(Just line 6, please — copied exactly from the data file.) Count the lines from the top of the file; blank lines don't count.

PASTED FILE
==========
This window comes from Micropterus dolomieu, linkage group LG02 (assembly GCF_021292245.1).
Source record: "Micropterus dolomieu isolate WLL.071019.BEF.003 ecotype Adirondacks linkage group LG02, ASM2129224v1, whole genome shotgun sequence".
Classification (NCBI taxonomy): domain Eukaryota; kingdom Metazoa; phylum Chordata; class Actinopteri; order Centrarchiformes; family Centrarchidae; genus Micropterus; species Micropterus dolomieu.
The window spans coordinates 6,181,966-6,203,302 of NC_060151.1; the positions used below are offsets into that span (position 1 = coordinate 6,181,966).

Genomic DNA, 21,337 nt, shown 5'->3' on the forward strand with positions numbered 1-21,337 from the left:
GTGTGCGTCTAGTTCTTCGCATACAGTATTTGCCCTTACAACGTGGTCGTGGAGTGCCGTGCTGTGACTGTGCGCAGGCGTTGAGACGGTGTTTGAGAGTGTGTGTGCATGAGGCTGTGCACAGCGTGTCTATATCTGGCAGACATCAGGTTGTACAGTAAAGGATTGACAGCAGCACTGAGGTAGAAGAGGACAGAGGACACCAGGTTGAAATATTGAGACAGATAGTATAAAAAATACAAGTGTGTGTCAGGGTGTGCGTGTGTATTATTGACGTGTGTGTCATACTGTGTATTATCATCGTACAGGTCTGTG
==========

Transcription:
GTGTGCGTCTAGTTCTTCGCATACAGTATTTGCCCTTACAACGTGGTCGTGGAGTGCCGTGCTGTGACTGTGCGCAGGCGTTGAGACGGTGTTTGAGAGTGTGTGTGCATGAGGCTGTGCACAGCGTGTCTATATCTGGCAGACATCAGGTTGTACAGTAAAGGATTGACAGCAGCACTGAGGTAGAAGAGGACAGAGGACACCAGGTTGAAATATTGAGACAGATAGTATAAAAAATACAAGTGTGTGTCAGGGTGTGCGTGTGTATTATTGACGTGTGTGTCATACTGTGTATTATCATCGTACAGGTCTGTG